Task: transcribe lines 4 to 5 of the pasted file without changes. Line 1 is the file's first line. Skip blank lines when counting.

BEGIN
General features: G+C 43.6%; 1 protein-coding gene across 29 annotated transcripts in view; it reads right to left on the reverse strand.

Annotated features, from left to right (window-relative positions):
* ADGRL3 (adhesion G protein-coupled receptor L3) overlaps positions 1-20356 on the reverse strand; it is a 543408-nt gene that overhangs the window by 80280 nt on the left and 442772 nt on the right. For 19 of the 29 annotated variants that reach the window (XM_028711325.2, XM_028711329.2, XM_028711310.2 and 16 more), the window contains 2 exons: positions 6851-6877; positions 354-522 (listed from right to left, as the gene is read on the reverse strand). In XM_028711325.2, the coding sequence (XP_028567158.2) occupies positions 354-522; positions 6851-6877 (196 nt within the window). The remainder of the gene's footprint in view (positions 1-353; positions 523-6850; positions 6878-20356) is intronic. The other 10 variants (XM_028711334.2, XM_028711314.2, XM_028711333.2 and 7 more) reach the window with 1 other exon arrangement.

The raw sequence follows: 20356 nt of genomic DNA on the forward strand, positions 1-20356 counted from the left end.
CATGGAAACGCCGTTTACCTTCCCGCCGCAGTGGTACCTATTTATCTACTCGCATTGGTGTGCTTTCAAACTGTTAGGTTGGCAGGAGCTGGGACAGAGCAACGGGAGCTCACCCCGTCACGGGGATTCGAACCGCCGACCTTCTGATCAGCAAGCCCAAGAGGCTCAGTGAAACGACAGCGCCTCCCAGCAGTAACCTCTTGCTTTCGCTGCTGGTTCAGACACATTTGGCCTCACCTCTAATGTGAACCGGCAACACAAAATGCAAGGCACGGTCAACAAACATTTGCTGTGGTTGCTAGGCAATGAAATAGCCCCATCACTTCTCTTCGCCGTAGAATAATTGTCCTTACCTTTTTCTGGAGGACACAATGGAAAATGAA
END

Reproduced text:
The raw sequence follows: 20356 nt of genomic DNA on the forward strand, positions 1-20356 counted from the left end.
CATGGAAACGCCGTTTACCTTCCCGCCGCAGTGGTACCTATTTATCTACTCGCATTGGTGTGCTTTCAAACTGTTAGGTTGGCAGGAGCTGGGACAGAGCAACGGGAGCTCACCCCGTCACGGGGATTCGAACCGCCGACCTTCTGATCAGCAAGCCCAAGAGGCTCAGTGAAACGACAGCGCCTCCCAGCAGTAACCTCTTGCTTTCGCTGCTGGTTCAGACACATTTGGCCTCACCTCTAATGTGAACCGGCAACACAAAATGCAAGGCACGGTCAACAAACATTTGCTGTGGTTGCTAGGCAATGAAATAGCCCCATCACTTCTCTTCGCCGTAGAATAATTGTCCTTACCTTTTTCTGGAGGACACAATGGAAAATGAA